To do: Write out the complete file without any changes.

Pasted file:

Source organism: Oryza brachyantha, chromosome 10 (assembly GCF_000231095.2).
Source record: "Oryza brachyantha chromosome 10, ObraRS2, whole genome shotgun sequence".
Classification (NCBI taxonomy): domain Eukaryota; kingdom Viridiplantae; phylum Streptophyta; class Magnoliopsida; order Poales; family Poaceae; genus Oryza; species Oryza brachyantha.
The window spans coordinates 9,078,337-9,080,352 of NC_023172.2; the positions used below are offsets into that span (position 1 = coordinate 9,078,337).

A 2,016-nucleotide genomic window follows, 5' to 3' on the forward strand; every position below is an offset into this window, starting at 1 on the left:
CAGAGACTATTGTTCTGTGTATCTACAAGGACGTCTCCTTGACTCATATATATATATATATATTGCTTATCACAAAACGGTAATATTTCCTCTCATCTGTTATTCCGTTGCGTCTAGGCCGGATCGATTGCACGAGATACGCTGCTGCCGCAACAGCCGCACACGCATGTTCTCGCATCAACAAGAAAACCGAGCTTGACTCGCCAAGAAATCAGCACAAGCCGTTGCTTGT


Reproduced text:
Source organism: Oryza brachyantha, chromosome 10 (assembly GCF_000231095.2).
Source record: "Oryza brachyantha chromosome 10, ObraRS2, whole genome shotgun sequence".
Classification (NCBI taxonomy): domain Eukaryota; kingdom Viridiplantae; phylum Streptophyta; class Magnoliopsida; order Poales; family Poaceae; genus Oryza; species Oryza brachyantha.
The window spans coordinates 9,078,337-9,080,352 of NC_023172.2; the positions used below are offsets into that span (position 1 = coordinate 9,078,337).

A 2,016-nucleotide genomic window follows, 5' to 3' on the forward strand; every position below is an offset into this window, starting at 1 on the left:
CAGAGACTATTGTTCTGTGTATCTACAAGGACGTCTCCTTGACTCATATATATATATATATATTGCTTATCACAAAACGGTAATATTTCCTCTCATCTGTTATTCCGTTGCGTCTAGGCCGGATCGATTGCACGAGATACGCTGCTGCCGCAACAGCCGCACACGCATGTTCTCGCATCAACAAGAAAACCGAGCTTGACTCGCCAAGAAATCAGCACAAGCCGTTGCTTGT